These priorities are a stepping stone to building community capacity to collaborate on acquiring, and managing public infrastructure. The foundation of this capacity will be an expansion in focus for CHW training and community education from health topics to include community advocacy and organizing skills, which residents will develop through collaborating to address priorities identified in the CEHA, and learning to manage and sustain their new community center. SEAHEC has helped residents establish Community Action Committees, whose leaders will be trained community health workers. Each committee which will focus on a key health priority as well as share in the responsibilities of running the community center, providing health education and fostering a culture of active living focused on the new playground. The playground is a core feature of the new community center and was named “We Heart Children-Burris Children’s Memorial Park” in memory of Jake & Jessica Burris, both of whom died of a young age due to heart conditions. Their sister Michelle Jeanee Burris raised nearly $2,000 through GoFundMe for playground equipment for the Winchester Heights community.
The completed community center building was inaugurated in August of 2018. Since then, the community’s transformation has been remarkable. A fenced playground, a community garden, a soccer field, a sturdy, bright blue building in the center of the neighborhood, have become a magnet and generator of social activity. Once known for its lack of infrastructure and services, Winchester Heights now hosts a wide variety of activities at the new community center.
In a recent survey of residents and agency representatives, SEAHEC found that the community center has made a significant improvement in the quality of life for Winchester Heights residents.
“The Community Center provides for a place to learn new health skills and to receive support, services and resources. For all of these reasons, the Community Center has been a real “game changer” for the residents,” said a representative of one of our community partners, recently.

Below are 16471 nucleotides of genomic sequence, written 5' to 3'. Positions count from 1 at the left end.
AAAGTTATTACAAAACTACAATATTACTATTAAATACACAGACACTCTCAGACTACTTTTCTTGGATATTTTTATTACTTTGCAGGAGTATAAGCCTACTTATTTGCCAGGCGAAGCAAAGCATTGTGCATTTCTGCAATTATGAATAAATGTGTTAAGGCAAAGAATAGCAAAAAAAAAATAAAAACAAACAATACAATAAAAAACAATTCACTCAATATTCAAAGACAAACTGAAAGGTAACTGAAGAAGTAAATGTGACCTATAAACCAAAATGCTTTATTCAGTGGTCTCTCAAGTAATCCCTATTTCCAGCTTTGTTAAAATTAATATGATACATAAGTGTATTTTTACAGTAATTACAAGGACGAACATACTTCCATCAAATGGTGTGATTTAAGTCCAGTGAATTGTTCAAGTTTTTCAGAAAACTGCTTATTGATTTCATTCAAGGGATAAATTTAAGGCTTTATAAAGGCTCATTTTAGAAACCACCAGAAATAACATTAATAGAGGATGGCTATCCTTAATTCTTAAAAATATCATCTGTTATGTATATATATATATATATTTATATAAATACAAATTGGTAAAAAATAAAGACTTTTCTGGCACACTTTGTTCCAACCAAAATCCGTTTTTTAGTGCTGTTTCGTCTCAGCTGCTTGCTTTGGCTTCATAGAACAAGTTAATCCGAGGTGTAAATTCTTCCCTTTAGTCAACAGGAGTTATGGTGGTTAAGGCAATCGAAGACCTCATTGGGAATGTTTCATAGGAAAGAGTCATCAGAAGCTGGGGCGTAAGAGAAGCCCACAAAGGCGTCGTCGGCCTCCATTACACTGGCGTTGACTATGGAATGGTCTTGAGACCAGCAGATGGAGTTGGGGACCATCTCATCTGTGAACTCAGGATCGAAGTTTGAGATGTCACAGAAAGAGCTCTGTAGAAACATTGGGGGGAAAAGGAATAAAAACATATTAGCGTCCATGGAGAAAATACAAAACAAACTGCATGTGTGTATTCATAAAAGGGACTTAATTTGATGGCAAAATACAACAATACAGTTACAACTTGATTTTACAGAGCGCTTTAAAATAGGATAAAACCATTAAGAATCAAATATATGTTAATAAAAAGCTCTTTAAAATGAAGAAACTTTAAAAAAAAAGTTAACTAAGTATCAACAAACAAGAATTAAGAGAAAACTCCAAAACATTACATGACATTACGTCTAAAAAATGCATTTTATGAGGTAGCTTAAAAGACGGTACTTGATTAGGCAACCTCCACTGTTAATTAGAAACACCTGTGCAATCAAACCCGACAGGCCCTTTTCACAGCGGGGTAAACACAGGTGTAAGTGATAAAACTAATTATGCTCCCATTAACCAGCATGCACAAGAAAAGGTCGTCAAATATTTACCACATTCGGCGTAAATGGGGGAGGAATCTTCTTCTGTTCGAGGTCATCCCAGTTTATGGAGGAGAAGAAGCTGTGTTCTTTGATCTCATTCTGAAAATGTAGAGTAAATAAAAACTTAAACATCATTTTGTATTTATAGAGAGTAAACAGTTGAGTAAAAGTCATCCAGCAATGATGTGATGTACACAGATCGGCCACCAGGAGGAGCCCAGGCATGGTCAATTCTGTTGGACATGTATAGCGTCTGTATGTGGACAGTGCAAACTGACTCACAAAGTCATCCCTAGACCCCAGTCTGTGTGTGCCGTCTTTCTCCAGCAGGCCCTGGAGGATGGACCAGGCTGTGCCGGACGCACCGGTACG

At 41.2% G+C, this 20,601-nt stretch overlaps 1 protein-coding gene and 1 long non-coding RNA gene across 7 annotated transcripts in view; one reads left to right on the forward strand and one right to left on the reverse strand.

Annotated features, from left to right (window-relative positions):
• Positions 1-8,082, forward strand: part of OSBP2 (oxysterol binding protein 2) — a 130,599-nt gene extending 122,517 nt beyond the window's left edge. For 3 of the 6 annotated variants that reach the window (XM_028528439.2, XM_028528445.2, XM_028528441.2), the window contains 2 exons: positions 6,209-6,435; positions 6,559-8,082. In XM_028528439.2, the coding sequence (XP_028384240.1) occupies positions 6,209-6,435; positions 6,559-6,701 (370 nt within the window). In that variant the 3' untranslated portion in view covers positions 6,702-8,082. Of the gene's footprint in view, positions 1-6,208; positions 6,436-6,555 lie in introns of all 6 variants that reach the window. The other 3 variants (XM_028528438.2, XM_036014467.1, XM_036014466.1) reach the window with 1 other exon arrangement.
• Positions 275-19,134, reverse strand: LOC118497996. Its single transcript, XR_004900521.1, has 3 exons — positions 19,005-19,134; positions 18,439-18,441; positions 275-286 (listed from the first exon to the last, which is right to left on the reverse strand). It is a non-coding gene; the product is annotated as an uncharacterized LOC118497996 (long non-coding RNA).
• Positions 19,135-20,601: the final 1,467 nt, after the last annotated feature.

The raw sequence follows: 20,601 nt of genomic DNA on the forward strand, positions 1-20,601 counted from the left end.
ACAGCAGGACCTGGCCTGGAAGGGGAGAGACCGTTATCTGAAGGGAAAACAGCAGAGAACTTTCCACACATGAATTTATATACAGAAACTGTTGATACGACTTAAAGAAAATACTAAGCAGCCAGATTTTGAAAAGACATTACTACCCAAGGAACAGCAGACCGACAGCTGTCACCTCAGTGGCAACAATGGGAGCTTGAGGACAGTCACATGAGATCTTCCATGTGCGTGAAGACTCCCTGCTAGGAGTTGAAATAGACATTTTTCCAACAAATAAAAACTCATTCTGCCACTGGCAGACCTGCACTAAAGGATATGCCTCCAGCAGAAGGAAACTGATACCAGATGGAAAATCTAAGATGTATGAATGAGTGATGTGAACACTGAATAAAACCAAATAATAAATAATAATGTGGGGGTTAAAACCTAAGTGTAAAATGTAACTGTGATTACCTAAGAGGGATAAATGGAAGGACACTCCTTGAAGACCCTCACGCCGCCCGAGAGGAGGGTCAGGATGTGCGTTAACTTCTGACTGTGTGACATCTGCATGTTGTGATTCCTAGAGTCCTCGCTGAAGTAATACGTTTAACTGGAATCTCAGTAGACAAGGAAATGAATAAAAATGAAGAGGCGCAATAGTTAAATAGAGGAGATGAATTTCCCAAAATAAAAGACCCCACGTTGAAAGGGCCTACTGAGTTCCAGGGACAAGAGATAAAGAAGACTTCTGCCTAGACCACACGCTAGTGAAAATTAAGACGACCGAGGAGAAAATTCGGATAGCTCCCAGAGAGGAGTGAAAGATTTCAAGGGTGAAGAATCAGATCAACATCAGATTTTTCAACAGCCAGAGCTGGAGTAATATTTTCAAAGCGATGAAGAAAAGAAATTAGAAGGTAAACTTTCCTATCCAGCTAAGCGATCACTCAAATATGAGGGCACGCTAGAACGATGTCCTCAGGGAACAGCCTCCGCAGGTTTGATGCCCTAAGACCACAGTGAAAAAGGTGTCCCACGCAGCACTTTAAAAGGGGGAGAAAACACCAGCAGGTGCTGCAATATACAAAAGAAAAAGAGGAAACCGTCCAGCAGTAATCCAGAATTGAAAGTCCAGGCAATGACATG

Through community health worker recruitment and training, and helping residents found a community center, we have built critical infrastructure needed to sustain positive change. In 2019 we will place the final foundation stones in this platform for sustainable development. Our next step is to help the residents of Winchester Heights found 501c3 organization to manage the community center. With incorporated status comes eligibility for federal funding, the capacity to collectively acquire and manage funding and resources for the benefit of the community, and increased opportunity to collaborate with neighboring agencies that can provide much needed expertise. This final step will establish Cochise County as a leader in removing barriers to sustainable development for rural border communities.
The Significance of the Winchester Heights Community Center
Unsurprisingly, the infrastructure deficits Winchester Heights residents face are not uncommon in the Southwest. Nearly half a million people in Arizona and New Mexico alone, live in unincorporated neighborhoods designated as colonias: rural communities within 150 miles of the US/Mexico border whose main characteristic is lack of infrastructure needed to support public health. SEAHEC’s Healthy Farms Program provides a replicable model for addressing root causes of the persistent public health problems colonia residents’ face: lack of community capacity to address infrastructure deficits. At the same time, Healthy Farms’ training opportunities for health professions students and community health workers helps to build our rural health care workforce.